You are about to dip more than a toe into another scary, paranormal anthology this year. (https://danalatorre.com/2018/07/01/dan-alatorres-word-weaver-writing-contest-voodoo-is-here-let-the-games-begin-july-2018/) Can you share with us the reason you wish to undertake this again?
Simply put, I had so much fun the first time around, it seems like a great idea.
So here we are. By having 20 or so people all contributing to the same book and pushing for its success, it tends to do well. It’s hard to believe it’s been a year, but I would love for this to be an annual thing. Seeing people go from not being sure whether their work was any good, to sending it to me and working on it with them and having them appear in the contest (maybe winning first second or third place), and then basking in the glow of that light as we continued to roll forward to put out the anthology, that was huge. To think I played a small role in somebody bringing their story to the world, that’s just very humbling.
Do you think you might write more horror/paranormal books yourself in the future? Perhaps, a sequel to Angel On My Shoulder?
I can see that. There were a lot of characters people wanted to see more of. Dahlia could have her own book series, as could Tyree, so right now I am planning two books that tell Tyree’s story, one as a child where he first becomes aware that he has special abilities, and then one as an adult where he goes from trying to fit in and not pretending that he doesn’t have these abilities, to accepting them and trying to do something with them.
A question that is asked often is: What does success in writing mean to you?
I have nothing against a yacht in the Caribbean. I am totally fine with that. Making lots and lots of money is definitely a success, but for most authors, I think after they get done with visions of appearing on the Ellen show, they would be happy to make a living through their writing. I enjoy that now, so success means continuing that while helping others succeed. There’s a huge proud papa feeling when somebody you work with does well.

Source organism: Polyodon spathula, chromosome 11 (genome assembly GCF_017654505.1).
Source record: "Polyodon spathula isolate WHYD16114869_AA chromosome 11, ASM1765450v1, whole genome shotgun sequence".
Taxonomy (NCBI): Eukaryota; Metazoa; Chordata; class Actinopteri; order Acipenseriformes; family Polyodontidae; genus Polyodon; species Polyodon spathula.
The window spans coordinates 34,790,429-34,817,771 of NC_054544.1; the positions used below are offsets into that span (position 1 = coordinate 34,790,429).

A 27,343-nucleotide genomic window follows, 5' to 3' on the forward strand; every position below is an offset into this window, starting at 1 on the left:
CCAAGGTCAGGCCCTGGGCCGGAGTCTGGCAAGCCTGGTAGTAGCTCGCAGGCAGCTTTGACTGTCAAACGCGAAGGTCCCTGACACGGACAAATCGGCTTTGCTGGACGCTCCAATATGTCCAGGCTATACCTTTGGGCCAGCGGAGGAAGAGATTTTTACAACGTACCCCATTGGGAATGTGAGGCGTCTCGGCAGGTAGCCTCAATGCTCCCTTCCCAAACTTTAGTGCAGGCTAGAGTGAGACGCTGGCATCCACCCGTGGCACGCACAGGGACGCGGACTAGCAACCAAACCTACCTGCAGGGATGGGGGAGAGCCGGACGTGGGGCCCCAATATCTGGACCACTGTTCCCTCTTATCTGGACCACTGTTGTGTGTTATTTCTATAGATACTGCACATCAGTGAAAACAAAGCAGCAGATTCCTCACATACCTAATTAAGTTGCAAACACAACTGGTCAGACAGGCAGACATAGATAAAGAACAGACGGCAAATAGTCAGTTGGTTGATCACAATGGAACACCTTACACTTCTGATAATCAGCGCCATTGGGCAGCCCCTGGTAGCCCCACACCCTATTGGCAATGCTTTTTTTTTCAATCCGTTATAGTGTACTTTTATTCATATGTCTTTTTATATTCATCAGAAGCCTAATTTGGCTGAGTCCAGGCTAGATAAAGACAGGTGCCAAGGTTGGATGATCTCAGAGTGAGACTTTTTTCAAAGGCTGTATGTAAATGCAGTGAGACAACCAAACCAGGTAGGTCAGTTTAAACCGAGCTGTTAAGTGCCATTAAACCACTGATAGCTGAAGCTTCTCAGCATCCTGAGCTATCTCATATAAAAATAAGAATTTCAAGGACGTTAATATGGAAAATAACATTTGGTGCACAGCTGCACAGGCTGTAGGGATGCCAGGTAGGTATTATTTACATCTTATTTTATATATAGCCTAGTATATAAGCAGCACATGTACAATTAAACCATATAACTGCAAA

Where would you like to see your writing career in five years?
I suppose by then I’ll have 20 or 30 more books out. Probably I will have figured out what the heck I’m doing with some of my side projects like my blog and the writing contests and my marketing. Things evolve, though. Five years ago, if you had said would I be on the board of directors for the Florida Writers Association and giving presentations all over the place, I would’ve said you were crazy. Now I do those things. So I would hope five years and now I am still relevant and still helping people and still enjoying writing. Those seem like reasonable goals. Ellen can still call, though. I can fit an appearance on her show in, no problem.
Finally, Dan, I’d like to thank you for this opportunity to interview you and what is your advice for those setting out on the writer’s road for the first time?
Write every day. Don’t try, do. It’s in you and you want to do this, so make time for it just like it was a job. Get up earlier if you have to.
Join a critique group and find quality writers there. Become friends with them, not so they will tell you your story is good when it isn’t, but just the opposite. So they can hold you to the highest standards possible, and you will hold them to the highest standard possible. When you find somebody who’s a good critique partner that way, tell them every day how important they are to you.
The third thing would be possibly the hardest for a lot of people. Believe in yourself. Have the confidence to put your story out there. You have more than one great story in you, so stop depriving the world of them. Don’t polish it forever, publish it.
Most of you are better writers than you think because I have seen the stories in my contests. Most of them are pretty darn good. That means yours probably is, too.
Have the confidence to go for it. Nobody reaches through the Internet and punches you in the nose because they didn’t like your story. But they will become fans and write nice reviews and tell you occasionally that your story or a character or your input on their story changed their life. Hearing that can be quite addictive.
But it all starts with putting a story out there in the first place.